This article was first published in Connect magazine, issue 120, page 49.
“I must get my affairs in order!” A familiar phrase, particularly as we get older, but one whose aim is often not put into effect. It is all too easy to procrastinate about our testamentary affairs. Life gets in the way, something else always takes priority and we do not like to confront our own mortality, which drafting a will obviously does. We put things off. That can mean, unfortunately, that what we want to happen to our property – whether that be our house or our money – when we die doesn’t happen. People who we do not wish to inherit may do so and, more importantly, those we wish to benefit may not.
A recent decision in the Royal Court – In the Matter of Estate Le Brocq – underlines this all too well. The deceased had in fact made wills about a year before he died, but nearer to his death had instructed his lawyer that he wished to benefit others, particularly his housekeeper. Whilst further draft wills were prepared they were not executed before the deceased sadly died and so his intentions were never put into effect. The issue which the Court was asked to decide was whether the instructions which the deceased had given to his lawyer to prepare new wills were enough to revoke his existing wills so that he would have died intestate. Quite properly the Court determined on the evidence that if nothing else it was clear that the deceased had not wanted to die without a will and so his earlier existing wills remained in force.
The decision is not startling and on the facts was sound, but what it emphasises is a lesson to all of us to get on with it!
Dying without a will, or intestate, means that our nearest relatives will benefit and the law lays down rules about how property is to be inherited in such circumstances. For some that may be what they want. For many, however, who wish to benefit others outside of their family or their family not in the way intestacy rules suggest need to prepare a will. If we want our exact intentions to be put in effect we need to set them out in a valid will. That may be important in any number of situations. Families are of all shapes and sizes. Often people do not marry and Jersey law does not recognise “common law marriages”. If we want then to benefit an unmarried partner who the rules on intestacy will exclude from inheritance, that must be done by will.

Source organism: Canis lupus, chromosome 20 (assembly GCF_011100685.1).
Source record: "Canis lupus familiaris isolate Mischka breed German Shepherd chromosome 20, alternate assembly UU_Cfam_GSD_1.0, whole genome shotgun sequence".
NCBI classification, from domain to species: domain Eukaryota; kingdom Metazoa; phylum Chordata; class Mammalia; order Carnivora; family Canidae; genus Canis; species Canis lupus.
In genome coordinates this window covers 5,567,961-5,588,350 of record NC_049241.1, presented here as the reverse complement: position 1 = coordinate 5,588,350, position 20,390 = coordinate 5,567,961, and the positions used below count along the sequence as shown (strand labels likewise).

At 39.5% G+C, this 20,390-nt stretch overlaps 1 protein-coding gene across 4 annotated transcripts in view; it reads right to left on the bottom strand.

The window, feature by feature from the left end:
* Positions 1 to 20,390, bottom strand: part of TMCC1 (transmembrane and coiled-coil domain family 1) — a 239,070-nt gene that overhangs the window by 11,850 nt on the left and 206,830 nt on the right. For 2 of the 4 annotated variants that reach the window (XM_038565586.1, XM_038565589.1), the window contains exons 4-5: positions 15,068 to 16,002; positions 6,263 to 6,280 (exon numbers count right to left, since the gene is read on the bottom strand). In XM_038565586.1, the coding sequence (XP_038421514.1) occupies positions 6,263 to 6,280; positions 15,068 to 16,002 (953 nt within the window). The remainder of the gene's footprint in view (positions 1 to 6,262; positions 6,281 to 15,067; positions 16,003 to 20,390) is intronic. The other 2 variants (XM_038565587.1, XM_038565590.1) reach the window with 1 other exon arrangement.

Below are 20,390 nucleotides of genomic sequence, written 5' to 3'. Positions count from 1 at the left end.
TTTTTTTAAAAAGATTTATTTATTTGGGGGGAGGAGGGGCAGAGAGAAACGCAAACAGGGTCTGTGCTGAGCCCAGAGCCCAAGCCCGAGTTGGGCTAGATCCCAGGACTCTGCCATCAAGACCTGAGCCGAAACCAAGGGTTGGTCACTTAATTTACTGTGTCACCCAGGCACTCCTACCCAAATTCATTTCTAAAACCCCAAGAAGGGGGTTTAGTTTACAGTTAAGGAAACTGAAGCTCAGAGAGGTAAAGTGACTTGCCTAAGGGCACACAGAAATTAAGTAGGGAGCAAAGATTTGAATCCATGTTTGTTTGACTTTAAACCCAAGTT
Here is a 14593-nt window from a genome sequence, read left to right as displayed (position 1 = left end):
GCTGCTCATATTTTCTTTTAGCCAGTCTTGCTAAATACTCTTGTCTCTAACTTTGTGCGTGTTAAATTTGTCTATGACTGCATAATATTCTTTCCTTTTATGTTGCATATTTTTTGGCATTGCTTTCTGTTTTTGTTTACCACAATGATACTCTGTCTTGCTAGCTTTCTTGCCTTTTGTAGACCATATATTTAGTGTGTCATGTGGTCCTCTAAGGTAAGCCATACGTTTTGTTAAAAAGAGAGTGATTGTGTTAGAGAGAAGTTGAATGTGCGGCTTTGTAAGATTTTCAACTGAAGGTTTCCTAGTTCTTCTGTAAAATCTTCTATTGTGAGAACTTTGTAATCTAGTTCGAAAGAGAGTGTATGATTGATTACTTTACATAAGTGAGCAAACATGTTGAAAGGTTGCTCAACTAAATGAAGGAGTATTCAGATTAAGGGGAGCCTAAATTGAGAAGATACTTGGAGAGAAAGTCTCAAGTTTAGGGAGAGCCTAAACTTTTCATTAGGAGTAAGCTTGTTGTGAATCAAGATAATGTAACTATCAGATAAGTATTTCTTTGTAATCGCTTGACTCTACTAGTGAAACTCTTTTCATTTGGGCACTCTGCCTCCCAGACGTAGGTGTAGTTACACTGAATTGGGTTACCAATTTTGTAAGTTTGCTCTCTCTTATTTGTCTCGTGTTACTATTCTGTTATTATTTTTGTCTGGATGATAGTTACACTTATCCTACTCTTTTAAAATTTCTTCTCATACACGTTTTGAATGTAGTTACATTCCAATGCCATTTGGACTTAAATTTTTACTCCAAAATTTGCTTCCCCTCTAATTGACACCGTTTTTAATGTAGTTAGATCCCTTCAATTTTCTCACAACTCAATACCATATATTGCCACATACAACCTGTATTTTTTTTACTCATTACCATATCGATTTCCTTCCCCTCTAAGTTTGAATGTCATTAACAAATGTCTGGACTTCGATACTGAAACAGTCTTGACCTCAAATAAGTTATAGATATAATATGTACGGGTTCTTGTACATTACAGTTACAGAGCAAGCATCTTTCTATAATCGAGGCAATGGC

Respecting our testamentary intentions is the principal reason for having a will but there are others. A will of movable estate also allows us to express our intention as to who should oversee and manage the distribution of our assets after death and provide peace of mind that what we want is honoured. In that way and others a will can minimize the potential for disputes. It also allows for the expression of funeral and burial arrangement wishes and importantly with assets and families now living throughout the world the possibility to arrange matters to minimise the impact of inheritance taxes for future generations.
A will is an opportunity to express our intentions and to ensure that what we want after we have gone is done and to help those left behind to manage things; we should all have one!